Date of Award:

12-2019

Document Type:

Thesis

Degree Name:

Master of Science (MS)

Department:

Civil and Environmental Engineering

Committee

Blake P. Tullis

Committee

Brian M. Crookston

Committee

Joseph A. Caliendo

Abstract

In recent years, magnitudes of flood estimates used in hydraulic design have increased for many reservoirs. Consequently, many existing spillways are now deficient as they do not meet current discharge capacity requirements. To rehabilitate existing, fixed-width spillways, labyrinth weirs are often viable solutions. For reservoir applications, arcing labyrinth weirs into the reservoir increases hydraulic efficiency. This results from better cycle orientation to the approaching flow field.

This study supplements available arced labyrinth weir hydraulic data by observing flow characteristics of three laboratory-scale physical models and two numerical (CFD) models. Physical model results provide head (energy)-discharge data and empirical coefficients for hydraulic design. Results also show that increasing the arc angle improves efficiency at H/P<0.3, where H/P is upstream piezometric head divided by weir height; after which, efficiency improvements diminish as downstream submergence also increases.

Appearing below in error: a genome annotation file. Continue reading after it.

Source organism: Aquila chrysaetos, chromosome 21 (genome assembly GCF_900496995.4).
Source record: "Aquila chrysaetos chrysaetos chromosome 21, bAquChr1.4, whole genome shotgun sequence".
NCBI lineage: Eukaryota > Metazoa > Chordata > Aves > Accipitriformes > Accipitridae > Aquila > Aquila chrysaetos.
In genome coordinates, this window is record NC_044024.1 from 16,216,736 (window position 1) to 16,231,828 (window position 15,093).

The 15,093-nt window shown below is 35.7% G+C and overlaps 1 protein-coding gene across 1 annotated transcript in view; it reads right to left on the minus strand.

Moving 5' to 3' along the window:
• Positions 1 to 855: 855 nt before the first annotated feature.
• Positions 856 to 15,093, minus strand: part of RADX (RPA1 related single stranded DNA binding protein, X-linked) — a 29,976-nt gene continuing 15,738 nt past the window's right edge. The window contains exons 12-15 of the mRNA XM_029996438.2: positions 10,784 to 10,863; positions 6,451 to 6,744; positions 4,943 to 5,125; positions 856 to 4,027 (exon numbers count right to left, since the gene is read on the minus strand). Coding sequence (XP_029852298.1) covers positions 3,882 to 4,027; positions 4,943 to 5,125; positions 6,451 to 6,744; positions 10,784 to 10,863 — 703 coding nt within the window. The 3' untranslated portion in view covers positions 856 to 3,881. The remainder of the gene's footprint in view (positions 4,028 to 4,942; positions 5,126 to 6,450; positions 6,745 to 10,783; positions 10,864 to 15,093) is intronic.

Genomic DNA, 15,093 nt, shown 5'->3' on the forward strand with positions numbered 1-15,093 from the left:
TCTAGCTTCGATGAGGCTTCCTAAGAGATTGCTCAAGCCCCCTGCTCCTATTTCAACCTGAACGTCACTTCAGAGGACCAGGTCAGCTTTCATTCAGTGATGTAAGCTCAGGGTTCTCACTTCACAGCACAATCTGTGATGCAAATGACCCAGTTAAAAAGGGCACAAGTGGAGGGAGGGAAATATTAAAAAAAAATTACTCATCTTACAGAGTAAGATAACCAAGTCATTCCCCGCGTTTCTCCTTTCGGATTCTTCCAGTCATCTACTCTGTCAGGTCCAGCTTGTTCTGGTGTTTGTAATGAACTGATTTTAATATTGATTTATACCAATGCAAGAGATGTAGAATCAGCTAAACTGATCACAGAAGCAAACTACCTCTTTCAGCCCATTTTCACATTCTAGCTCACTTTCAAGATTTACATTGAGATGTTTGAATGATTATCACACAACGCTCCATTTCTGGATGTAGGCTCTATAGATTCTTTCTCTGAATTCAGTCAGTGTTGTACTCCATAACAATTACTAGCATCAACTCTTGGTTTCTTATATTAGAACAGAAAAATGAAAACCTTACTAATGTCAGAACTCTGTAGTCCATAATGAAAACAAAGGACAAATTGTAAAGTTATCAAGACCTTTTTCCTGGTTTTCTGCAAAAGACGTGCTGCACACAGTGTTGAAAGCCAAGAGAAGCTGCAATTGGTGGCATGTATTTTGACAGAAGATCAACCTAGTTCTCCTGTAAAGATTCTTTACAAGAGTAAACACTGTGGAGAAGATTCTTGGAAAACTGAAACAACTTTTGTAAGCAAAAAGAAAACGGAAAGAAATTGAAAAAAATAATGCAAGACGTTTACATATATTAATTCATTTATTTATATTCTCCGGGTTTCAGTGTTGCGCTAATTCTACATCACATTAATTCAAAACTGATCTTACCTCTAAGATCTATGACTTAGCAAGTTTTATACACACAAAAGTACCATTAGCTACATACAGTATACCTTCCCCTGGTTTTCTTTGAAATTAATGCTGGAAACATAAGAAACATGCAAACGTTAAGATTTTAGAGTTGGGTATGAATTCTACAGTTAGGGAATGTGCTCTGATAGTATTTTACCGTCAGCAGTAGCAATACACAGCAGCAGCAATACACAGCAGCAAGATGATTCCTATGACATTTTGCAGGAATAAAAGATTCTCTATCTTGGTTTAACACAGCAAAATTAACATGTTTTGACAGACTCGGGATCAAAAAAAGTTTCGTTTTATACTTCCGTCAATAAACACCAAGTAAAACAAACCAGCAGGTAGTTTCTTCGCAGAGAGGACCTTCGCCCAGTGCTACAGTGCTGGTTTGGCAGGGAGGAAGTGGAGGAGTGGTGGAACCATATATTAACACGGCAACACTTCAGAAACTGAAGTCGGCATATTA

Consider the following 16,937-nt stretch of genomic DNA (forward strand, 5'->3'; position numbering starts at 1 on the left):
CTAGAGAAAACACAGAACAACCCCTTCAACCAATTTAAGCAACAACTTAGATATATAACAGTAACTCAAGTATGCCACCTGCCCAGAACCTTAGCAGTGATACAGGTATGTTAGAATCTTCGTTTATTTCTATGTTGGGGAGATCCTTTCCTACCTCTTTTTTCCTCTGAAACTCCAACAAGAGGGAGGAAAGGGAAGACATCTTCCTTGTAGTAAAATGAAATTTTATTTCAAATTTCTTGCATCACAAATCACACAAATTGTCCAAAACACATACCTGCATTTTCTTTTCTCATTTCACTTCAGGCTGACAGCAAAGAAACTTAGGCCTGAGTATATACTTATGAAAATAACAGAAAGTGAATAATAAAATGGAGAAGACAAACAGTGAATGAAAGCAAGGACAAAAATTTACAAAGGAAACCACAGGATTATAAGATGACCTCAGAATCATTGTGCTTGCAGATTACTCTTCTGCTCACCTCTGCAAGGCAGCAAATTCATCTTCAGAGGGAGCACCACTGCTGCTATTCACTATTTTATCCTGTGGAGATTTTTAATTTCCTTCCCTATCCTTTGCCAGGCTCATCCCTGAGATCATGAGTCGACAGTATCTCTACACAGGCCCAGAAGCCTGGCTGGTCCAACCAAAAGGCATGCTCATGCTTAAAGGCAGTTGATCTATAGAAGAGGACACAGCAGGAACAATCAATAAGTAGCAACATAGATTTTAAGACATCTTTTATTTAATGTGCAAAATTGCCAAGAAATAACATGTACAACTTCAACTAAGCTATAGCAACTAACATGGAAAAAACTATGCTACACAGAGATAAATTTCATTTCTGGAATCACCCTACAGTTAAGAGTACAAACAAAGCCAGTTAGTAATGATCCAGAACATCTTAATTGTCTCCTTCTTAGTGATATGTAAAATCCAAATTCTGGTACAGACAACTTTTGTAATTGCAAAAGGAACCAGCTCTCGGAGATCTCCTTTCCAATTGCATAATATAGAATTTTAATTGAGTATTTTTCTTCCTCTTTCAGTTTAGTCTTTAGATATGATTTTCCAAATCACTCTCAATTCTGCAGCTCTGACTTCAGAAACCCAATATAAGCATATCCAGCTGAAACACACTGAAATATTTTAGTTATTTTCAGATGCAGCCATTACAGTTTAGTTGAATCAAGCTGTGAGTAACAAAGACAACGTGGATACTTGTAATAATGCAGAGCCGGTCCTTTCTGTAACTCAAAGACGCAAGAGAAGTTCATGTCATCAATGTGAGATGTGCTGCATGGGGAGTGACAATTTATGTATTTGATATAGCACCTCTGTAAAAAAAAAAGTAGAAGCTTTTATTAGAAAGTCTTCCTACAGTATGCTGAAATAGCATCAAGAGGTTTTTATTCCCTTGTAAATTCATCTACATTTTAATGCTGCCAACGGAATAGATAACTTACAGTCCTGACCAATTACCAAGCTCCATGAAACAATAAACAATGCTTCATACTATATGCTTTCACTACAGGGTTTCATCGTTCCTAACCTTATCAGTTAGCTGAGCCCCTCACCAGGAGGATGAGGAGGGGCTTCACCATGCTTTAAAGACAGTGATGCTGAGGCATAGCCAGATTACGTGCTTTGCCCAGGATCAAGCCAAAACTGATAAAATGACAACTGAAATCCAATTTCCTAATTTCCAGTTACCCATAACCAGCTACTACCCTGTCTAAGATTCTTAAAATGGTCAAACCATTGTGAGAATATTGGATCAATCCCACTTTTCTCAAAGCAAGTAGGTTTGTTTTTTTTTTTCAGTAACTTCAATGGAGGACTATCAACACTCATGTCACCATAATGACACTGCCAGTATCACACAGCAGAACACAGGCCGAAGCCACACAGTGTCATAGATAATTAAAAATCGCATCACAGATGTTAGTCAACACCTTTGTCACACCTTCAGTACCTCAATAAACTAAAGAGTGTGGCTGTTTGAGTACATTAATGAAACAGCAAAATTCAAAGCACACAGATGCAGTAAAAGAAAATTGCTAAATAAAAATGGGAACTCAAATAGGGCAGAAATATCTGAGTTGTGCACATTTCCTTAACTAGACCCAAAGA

The purpose of the CFD analysis was to assess the appropriateness of CFD as a design tool for arced labyrinth weir head-discharge relationship development. The CFD model results found good agreement with the physical model data indicating CFD’s usefulness as a hydraulic design tool; however, it is recommended that CFD models be calibrated to reliable laboratory or field data.

This study’s data may be used, with sound engineering judgement, to aid in hydraulic design of arced labyrinth weirs

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